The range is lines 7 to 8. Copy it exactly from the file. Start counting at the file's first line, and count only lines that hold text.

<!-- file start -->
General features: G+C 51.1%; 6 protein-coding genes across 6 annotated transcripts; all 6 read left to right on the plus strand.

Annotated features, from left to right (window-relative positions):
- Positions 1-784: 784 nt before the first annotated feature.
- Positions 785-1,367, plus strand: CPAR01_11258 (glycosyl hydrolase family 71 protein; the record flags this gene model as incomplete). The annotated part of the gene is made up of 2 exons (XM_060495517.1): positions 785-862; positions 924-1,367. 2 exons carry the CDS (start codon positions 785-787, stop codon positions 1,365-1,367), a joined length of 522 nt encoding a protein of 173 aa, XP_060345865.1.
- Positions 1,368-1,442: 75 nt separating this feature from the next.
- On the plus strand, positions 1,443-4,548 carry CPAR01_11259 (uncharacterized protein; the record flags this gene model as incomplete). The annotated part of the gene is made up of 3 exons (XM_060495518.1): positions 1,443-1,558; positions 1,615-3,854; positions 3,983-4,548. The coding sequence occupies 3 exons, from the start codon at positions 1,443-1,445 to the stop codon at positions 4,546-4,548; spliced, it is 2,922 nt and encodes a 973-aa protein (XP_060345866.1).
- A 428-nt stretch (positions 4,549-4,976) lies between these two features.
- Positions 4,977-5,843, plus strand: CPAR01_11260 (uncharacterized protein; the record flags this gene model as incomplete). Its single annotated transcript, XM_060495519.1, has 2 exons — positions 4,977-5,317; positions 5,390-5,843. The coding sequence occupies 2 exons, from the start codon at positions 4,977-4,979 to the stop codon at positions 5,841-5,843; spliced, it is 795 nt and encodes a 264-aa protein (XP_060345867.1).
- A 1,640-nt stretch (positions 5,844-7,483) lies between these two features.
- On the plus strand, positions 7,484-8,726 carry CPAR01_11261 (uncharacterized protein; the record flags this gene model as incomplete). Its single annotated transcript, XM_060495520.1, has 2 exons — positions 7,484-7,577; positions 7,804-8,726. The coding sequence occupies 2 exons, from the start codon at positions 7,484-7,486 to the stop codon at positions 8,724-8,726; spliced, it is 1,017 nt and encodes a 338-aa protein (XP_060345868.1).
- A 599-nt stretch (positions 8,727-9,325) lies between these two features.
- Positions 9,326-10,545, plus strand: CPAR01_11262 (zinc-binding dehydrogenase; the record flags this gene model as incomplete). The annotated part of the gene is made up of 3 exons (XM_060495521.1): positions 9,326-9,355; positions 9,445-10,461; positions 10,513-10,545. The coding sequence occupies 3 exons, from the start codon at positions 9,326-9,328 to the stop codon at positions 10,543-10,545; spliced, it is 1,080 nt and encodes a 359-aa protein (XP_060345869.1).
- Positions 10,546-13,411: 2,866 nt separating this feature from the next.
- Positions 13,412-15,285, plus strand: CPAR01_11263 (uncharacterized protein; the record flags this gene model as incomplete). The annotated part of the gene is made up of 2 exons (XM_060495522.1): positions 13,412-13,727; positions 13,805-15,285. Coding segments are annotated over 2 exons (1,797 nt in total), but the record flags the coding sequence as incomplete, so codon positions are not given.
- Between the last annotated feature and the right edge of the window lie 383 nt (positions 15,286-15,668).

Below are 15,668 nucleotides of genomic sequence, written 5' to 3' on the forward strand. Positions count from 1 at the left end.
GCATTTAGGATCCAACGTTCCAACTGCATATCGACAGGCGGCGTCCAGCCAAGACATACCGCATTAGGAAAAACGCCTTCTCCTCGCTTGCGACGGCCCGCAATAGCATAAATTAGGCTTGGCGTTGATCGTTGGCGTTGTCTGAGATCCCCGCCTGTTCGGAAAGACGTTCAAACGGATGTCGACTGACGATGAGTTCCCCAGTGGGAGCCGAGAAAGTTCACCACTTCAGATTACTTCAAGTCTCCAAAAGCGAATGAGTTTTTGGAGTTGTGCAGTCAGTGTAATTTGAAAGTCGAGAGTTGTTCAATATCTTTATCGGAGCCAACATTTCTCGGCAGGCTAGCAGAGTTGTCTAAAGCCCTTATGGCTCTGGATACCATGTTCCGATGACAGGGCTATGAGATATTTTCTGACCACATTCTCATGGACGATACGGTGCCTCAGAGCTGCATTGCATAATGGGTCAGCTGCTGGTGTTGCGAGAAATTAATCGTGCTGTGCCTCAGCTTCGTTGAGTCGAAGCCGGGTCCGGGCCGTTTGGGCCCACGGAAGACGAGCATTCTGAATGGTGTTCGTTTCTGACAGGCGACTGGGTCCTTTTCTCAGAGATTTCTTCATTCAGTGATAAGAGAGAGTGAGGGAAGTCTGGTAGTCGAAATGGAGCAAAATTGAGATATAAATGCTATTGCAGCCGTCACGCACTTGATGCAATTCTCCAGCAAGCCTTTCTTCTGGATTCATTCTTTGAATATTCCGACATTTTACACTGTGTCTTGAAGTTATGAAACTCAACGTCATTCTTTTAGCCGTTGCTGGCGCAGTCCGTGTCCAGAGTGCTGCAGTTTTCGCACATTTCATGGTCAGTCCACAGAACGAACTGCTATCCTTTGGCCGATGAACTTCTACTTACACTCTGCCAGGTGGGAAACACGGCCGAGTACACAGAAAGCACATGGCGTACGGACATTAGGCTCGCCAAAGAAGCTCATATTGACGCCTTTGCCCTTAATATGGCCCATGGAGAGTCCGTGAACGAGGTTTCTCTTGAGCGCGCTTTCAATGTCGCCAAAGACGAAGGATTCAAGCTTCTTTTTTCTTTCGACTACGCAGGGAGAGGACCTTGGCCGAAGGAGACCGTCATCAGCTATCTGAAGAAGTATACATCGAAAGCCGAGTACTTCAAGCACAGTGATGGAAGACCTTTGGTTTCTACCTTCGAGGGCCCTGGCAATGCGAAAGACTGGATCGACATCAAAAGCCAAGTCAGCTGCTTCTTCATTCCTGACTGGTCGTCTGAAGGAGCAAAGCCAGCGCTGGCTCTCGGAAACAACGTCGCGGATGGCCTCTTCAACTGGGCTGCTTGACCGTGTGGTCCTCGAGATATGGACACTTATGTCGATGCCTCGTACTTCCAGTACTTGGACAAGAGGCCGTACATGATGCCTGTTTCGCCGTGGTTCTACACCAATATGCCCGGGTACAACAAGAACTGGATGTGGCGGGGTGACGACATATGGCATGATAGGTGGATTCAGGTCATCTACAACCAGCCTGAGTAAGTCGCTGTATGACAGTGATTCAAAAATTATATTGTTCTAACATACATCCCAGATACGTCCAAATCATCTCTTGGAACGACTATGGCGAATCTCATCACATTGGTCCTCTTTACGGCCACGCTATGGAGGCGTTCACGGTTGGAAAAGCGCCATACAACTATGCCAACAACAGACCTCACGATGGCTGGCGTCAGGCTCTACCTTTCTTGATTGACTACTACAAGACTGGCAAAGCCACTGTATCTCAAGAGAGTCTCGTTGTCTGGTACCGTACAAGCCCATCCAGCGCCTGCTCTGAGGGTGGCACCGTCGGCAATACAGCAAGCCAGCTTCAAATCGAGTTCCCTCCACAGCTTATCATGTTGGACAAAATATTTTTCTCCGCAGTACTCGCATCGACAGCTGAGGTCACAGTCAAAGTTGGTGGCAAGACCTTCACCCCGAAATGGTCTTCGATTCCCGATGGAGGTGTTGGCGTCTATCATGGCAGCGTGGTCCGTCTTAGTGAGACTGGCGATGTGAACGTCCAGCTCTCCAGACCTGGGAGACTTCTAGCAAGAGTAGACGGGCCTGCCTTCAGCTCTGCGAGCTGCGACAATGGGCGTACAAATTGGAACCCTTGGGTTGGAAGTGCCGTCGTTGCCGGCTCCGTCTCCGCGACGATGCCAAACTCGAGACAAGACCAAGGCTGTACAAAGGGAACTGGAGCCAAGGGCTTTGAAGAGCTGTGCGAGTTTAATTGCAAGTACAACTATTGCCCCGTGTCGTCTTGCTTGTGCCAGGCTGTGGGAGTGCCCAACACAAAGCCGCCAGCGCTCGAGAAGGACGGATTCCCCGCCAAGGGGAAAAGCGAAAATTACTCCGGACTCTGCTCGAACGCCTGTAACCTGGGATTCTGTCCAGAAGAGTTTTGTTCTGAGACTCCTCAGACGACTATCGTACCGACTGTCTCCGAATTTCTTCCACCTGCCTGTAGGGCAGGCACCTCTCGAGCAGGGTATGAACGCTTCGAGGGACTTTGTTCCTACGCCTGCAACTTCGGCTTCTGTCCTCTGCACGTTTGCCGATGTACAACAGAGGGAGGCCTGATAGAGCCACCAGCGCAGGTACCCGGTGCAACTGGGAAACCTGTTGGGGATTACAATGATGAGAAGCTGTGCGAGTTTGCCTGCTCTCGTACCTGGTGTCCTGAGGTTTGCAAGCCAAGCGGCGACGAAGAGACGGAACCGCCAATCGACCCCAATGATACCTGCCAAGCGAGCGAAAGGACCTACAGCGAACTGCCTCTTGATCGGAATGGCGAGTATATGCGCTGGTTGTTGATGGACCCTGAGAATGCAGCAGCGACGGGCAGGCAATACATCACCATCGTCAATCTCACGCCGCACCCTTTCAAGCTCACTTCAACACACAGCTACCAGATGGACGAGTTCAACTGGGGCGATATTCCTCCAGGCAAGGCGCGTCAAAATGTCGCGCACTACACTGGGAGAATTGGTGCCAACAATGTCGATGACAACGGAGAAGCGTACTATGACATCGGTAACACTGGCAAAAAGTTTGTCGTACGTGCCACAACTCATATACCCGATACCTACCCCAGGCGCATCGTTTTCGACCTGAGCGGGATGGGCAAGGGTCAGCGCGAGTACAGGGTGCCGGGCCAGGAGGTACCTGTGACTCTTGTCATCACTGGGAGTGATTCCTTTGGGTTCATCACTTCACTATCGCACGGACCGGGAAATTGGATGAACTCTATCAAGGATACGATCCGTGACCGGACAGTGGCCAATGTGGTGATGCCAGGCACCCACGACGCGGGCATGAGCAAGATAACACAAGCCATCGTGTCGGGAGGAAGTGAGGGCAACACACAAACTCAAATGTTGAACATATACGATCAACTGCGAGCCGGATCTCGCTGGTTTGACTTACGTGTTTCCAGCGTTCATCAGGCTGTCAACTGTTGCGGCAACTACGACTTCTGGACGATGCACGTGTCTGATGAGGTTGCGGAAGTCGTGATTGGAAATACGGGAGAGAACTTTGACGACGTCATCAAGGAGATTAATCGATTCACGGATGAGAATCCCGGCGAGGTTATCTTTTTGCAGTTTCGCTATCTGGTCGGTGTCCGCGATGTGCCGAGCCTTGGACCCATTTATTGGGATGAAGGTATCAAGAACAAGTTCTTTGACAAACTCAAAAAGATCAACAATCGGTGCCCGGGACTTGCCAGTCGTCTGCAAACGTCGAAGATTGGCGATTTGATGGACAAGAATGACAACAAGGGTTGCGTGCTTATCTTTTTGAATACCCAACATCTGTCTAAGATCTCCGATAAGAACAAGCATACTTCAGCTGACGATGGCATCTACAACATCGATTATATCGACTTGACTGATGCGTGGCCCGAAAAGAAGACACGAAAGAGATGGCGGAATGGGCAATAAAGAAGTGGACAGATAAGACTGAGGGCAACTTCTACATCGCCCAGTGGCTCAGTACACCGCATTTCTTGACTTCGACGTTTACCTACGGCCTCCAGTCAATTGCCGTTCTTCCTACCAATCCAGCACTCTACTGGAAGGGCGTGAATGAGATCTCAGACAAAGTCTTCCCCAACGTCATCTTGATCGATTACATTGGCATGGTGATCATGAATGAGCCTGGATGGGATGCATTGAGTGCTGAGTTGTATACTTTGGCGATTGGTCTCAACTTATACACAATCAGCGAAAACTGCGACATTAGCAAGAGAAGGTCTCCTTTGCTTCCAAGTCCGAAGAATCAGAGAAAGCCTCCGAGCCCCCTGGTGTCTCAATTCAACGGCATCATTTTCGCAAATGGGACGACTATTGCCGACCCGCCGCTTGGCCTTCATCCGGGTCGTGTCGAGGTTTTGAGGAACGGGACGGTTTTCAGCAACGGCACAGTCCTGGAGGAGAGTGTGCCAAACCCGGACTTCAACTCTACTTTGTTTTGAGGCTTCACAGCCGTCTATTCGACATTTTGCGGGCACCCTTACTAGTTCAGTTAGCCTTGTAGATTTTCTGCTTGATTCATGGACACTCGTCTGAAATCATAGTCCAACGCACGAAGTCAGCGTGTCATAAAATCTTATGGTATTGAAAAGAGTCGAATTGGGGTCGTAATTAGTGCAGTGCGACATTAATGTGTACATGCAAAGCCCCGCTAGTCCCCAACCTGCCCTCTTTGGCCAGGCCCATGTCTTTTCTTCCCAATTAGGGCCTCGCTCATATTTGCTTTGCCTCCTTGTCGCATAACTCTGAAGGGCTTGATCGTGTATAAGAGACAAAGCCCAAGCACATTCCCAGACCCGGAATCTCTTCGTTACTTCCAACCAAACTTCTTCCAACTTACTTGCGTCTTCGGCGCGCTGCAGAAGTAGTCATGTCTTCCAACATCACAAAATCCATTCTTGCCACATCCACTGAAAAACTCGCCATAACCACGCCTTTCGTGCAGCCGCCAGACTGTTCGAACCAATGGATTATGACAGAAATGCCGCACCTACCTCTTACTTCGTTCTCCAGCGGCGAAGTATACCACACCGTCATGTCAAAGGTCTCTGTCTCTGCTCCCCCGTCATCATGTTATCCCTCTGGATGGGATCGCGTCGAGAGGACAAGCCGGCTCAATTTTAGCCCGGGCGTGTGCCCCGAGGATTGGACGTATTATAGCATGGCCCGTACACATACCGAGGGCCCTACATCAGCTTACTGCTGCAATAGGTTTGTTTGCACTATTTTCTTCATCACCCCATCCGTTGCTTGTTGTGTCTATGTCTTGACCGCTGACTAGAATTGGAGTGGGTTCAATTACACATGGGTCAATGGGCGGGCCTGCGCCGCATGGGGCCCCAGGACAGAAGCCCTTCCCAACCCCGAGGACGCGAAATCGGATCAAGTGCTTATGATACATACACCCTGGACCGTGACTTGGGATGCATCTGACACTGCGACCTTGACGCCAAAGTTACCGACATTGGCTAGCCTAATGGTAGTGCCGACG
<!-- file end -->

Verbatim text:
- A 428-nt stretch (positions 4,549-4,976) lies between these two features.
- Positions 4,977-5,843, plus strand: CPAR01_11260 (uncharacterized protein; the record flags this gene model as incomplete). Its single annotated transcript, XM_060495519.1, has 2 exons — positions 4,977-5,317; positions 5,390-5,843. The coding sequence occupies 2 exons, from the start codon at positions 4,977-4,979 to the stop codon at positions 5,841-5,843; spliced, it is 795 nt and encodes a 264-aa protein (XP_060345867.1).